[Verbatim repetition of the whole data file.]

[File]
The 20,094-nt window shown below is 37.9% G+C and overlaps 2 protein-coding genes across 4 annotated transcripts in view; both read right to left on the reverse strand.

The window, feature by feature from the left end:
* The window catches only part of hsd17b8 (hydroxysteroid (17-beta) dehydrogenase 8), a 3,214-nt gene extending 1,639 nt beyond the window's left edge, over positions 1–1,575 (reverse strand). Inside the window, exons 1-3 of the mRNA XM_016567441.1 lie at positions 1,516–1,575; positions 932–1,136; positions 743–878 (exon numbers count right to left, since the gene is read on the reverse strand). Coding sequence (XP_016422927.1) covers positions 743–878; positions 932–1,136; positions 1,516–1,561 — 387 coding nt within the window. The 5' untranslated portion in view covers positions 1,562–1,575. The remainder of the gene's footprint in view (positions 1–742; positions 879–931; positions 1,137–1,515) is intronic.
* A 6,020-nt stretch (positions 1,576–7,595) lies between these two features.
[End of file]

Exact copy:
The 20,094-nt window shown below is 37.9% G+C and overlaps 2 protein-coding genes across 4 annotated transcripts in view; both read right to left on the reverse strand.

The window, feature by feature from the left end:
* The window catches only part of hsd17b8 (hydroxysteroid (17-beta) dehydrogenase 8), a 3,214-nt gene extending 1,639 nt beyond the window's left edge, over positions 1–1,575 (reverse strand). Inside the window, exons 1-3 of the mRNA XM_016567441.1 lie at positions 1,516–1,575; positions 932–1,136; positions 743–878 (exon numbers count right to left, since the gene is read on the reverse strand). Coding sequence (XP_016422927.1) covers positions 743–878; positions 932–1,136; positions 1,516–1,561 — 387 coding nt within the window. The 5' untranslated portion in view covers positions 1,562–1,575. The remainder of the gene's footprint in view (positions 1–742; positions 879–931; positions 1,137–1,515) is intronic.
* A 6,020-nt stretch (positions 1,576–7,595) lies between these two features.